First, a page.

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Tuesday, 22 December 2015

Excel Tip: Merry Christmas with a quick macro to swap one colour for another

First of all I would like to wish all of my readers and subscribers, a very Merry Christmas and a Happy 2016.

I know we all work hard, and I hope, like me, you all get a chance to spend some time with those you love in the coming days, whether Christmas is a festival you celebrate or not.

One hassle I sometimes have when building spreadsheets for others is changing colours.

The spreadsheet may work perfectly, but the end user might not like the colours I have chosen. This isn't too much of a problem if we are talking about large blocks of colour, but it can be a time-taking process, if I have used yellow to denote input cells throughout the whole worksheet, and the client wants orange, for example!

When this happened recently on a particularly complex spreadsheet, I decided to write a little macro to help, which turned out to be pretty straightforward and does the job in seconds.

Here is the code of the macro.
Sub ColourSwap() 
Dim Source As Variant
Dim R As Integer
Dim G As Integer
Dim B As Integer
Dim NewColour As Variant
Source = ActiveCell.Interior.Color
If MsgBox("Switch to no colour?", vbYesNo) = vbYes Then
NewColour = 0
For Each cell In ActiveSheet.Cells
If cell.Interior.Color = Source Then cell.Interior.ColorIndex = NewColour
R = InputBox("R?")
G = InputBox("G?")
B = InputBox("B?")
NewColour = RGB(R, G, B)
For Each cell In ActiveSheet.UsedRange.Cells
If cell.Interior.Color = Source Then cell.Interior.Color = NewColour
End If 
End Sub
The easiest way to include it in your spreadsheet is to hit Alt-F8 and type the name you want to call the macro in the box at the top of the dialog. I have called it ColourSwap. Click create and you will see the green sections above already showing in the window (with your chosen name replacing ColourSwap). Just paste the yellow section in between.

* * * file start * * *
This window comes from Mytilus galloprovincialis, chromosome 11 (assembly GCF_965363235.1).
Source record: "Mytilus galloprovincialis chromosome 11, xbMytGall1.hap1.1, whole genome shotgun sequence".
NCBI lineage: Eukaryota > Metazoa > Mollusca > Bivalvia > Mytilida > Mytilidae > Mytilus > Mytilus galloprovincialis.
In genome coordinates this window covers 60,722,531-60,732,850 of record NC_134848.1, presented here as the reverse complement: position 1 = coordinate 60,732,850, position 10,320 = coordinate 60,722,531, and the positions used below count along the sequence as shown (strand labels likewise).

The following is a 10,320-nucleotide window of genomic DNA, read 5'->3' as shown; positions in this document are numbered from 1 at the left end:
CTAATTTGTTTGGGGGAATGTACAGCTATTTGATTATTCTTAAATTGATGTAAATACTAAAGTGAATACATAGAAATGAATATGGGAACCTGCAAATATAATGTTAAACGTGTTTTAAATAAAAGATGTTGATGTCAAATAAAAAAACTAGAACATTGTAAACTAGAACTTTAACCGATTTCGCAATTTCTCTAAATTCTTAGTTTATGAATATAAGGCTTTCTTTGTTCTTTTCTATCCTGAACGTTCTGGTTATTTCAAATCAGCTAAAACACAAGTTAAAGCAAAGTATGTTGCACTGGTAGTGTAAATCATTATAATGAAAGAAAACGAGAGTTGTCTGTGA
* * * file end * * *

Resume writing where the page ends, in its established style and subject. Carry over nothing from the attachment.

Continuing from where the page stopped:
You can run the macro by hitting Alt-F8 again, selecting it and choosing Run. If you prefer, you can click options instead of Run, and assign a shortcut key to run it in future.

The macro works as follows, and is applied to a single worksheet at a time.

  1. Click on one of the cells that contain the colour that you wish to swap;
  2. Run the Macro
  3. You will be asked if you wish to "Switch to no colour?", if you select "Yes", then all of the cells on that worksheet that are the same colour as the cell you selected, will have any Fill Colour removed. This is the same as choosing No Fill if you were colouring the cell manually.
  4. If you select "No", you will be faced with 3 prompts, requesting the R, G and B values for the colour you wish to swap to. Once you enter these, all of the cells on the worksheet that are the same colour as the cell you selected, will be filled with this new colour.
NB: The macro only checks the Used Range of the worksheet, so will not change any coloured cells below, or to the right of the last populated cell on the worksheet. This is to save time, as it can take quite a while to loop through every cell, when this is not necessary. If (for some reason) you have coloured cells outside of the Used Range, then these should be very easy to change manually, as they will almost certainly be in a large block.

Note that if you wish to save the Macro with the spreadsheet, you will need to save the Workbook as Macro-enabled Workbook, however this will usually be unnecessary, as once the colours have been changed, the macro is no longer needed, so that you can let it save without the macro.

I hope you find this useful, and could maybe use it to make some tired old spreadsheets look a bit more festive!

Merry Christmas!

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  1. Now, where do I get the RGB values from if I require a pale green, or pale yellow or full on red?

    1. click the Fill Colour dropdown, then More Colours, then select the colour you want, then click Custom. RGB values are shown for that colour
      no, you don't want to have to do this on a regular basis


  2. use Styles?
    or if you've not been so proactive (and who is?), use Find and Replace where, when the Options are expanded, there is the ability to replace one format with another (leave the Find what: and Replace with: boxes blank and the contents will be unaffected)


    1. Jim

      I use Find and Replace all of the time and never realised that you could do it with formats! You learn something new every day!

      Presumably it has to be the whole format rather than just the colour, which might not work in every scenario?

    2. no, you can enter partial formats,
      you can even sample an existing one from a cell then edit out the attributes you don't care about
      really quite a powerful (underused and little-known) technique


    3. That's excellent! I'll have to have a play with that! No matter how much you think you know Excel, there's always so much more to learn! Thanks, and Merry Christmas.